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The first Christmas book that uses pictures of many of the things I have made is called Bearnard’s Christmas. I got the idea for it when I worked in a miniature shop that sold doll houses. I sketched out a design for a Santa castle, wrote the story, and then built the castle and made the figures to go with the story. It’s about a lady who loves animals and who falls asleep near her Christmas tree only to wake up at the North Pole. She meets a talking Polar bear dressed in a Santa suit. His name is Bearnard. He works for Santa. Some people want to capture him and stuff him and put him in a carnival attraction. They might just get their chance if a miracle doesn’t happen.

the-santa-claus-machine-cover-final-croppedThe newest book is called The Santa Claus Machine. I got the idea from a Christmas card. In order to modernize his image, Santa builds a series of Santa robots that are sent to stores around the world. They are programmed to tell Santa’s stories and record children’s wishes. An unscrupulous sales manager at the largest department store chain in America, along with their computer engineer, kidnap the real Santa and hide him in an ice cave. They reprogram all the Santa Claus Machines to encourage children to ask for more and more toys. When Santa learns about the change, he becomes disheartened and thinks he might have to cancel Christmas.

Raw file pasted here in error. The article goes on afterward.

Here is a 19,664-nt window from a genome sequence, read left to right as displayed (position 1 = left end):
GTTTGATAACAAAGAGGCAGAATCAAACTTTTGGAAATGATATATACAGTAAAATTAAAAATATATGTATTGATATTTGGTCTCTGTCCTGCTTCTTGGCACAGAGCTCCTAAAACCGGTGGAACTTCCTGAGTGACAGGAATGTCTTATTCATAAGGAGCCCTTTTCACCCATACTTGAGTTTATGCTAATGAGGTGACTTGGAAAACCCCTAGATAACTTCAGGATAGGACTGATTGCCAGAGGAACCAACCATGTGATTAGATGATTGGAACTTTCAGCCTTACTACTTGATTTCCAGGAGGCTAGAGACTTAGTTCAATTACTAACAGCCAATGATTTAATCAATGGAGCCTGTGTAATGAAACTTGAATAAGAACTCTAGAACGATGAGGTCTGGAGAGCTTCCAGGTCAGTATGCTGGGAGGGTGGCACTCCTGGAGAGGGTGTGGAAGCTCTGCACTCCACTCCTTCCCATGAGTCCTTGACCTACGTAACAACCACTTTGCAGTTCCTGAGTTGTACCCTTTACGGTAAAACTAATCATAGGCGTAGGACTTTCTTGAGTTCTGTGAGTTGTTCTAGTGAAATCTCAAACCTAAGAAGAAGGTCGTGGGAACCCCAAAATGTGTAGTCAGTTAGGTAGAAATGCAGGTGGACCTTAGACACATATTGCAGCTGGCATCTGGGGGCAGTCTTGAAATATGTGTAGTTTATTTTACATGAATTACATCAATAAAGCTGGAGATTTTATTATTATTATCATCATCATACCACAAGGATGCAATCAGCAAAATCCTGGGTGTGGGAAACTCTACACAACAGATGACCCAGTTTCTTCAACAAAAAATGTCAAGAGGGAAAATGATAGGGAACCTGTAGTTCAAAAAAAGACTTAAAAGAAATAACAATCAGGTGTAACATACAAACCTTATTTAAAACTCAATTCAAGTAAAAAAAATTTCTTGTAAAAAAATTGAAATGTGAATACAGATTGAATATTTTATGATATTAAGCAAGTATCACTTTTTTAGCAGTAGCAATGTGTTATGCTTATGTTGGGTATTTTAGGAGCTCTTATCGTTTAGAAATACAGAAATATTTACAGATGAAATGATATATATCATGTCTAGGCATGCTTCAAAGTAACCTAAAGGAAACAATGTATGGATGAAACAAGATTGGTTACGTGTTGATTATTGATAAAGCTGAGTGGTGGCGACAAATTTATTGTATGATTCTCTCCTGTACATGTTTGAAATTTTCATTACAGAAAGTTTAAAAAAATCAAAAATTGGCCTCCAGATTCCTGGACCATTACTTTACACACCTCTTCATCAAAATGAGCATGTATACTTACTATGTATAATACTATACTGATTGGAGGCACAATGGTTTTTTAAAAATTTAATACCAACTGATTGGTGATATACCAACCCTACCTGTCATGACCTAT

Each story is set during the holidays for sure, but each has a deeper meaning: something seen with the heart and the soul.

every-castle-needs-a-dragon-cover-trial-2-croppedAnd I have been working on a new story for next year. The idea came when I bought a Christmas ornament, a small dragon. I found a tiny wreath on the sidewalk while walking one of the dogs and slipped it over the dragon’s head. Then I set him on the roof of the Santa castle and said, “Every Castle Needs a Dragon.” That’s the name of the book. I bet you don’t know that dragons are the protectors of something very precious in the world. If they have the wrong champion, they can go astray and do great damage, but if they are taught well, they do nothing but good. Now someone wants to capture this one particular dragon… You will get to read the rest of the story next Christmas.